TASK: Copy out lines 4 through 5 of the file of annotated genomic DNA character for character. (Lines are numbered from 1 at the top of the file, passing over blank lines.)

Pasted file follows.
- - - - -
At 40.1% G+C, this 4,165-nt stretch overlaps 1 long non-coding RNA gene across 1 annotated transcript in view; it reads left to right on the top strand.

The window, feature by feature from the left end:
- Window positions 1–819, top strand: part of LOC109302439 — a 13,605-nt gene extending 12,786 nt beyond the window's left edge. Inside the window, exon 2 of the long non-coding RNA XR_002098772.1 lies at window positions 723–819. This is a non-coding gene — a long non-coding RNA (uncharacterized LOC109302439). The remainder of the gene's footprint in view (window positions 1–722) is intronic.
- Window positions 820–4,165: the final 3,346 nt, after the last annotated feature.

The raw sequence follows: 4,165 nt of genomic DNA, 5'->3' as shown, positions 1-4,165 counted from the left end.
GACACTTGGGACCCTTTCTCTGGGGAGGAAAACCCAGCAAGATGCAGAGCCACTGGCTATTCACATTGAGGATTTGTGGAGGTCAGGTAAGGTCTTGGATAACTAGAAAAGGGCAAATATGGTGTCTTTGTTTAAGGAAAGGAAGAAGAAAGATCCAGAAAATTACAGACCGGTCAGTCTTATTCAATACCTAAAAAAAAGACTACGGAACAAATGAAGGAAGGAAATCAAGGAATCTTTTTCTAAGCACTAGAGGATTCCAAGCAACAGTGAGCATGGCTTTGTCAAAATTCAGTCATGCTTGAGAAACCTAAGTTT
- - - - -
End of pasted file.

- Window positions 820–4,165: the final 3,346 nt, after the last annotated feature.

The raw sequence follows: 4,165 nt of genomic DNA, 5'->3' as shown, positions 1-4,165 counted from the left end.